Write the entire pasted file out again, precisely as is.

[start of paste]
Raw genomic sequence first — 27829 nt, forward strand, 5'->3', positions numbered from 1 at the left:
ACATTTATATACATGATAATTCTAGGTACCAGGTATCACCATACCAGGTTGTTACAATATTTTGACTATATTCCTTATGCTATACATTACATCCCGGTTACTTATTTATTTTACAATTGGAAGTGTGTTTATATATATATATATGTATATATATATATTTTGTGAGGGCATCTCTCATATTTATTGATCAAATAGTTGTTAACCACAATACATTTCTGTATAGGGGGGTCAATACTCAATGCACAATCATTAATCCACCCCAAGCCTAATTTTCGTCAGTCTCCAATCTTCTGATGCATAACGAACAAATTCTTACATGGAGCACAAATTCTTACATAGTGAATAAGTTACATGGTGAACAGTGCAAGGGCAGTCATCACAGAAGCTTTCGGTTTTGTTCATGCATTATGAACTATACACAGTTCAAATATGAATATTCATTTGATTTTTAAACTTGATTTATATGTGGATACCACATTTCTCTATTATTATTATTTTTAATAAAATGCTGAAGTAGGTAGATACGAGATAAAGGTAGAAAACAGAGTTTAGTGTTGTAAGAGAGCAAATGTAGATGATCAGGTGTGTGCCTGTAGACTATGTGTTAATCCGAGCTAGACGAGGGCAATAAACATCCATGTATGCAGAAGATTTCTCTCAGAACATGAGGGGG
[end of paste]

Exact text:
Raw genomic sequence first — 27829 nt, forward strand, 5'->3', positions numbered from 1 at the left:
ACATTTATATACATGATAATTCTAGGTACCAGGTATCACCATACCAGGTTGTTACAATATTTTGACTATATTCCTTATGCTATACATTACATCCCGGTTACTTATTTATTTTACAATTGGAAGTGTGTTTATATATATATATATGTATATATATATATTTTGTGAGGGCATCTCTCATATTTATTGATCAAATAGTTGTTAACCACAATACATTTCTGTATAGGGGGGTCAATACTCAATGCACAATCATTAATCCACCCCAAGCCTAATTTTCGTCAGTCTCCAATCTTCTGATGCATAACGAACAAATTCTTACATGGAGCACAAATTCTTACATAGTGAATAAGTTACATGGTGAACAGTGCAAGGGCAGTCATCACAGAAGCTTTCGGTTTTGTTCATGCATTATGAACTATACACAGTTCAAATATGAATATTCATTTGATTTTTAAACTTGATTTATATGTGGATACCACATTTCTCTATTATTATTATTTTTAATAAAATGCTGAAGTAGGTAGATACGAGATAAAGGTAGAAAACAGAGTTTAGTGTTGTAAGAGAGCAAATGTAGATGATCAGGTGTGTGCCTGTAGACTATGTGTTAATCCGAGCTAGACGAGGGCAATAAACATCCATGTATGCAGAAGATTTCTCTCAGAACATGAGGGGG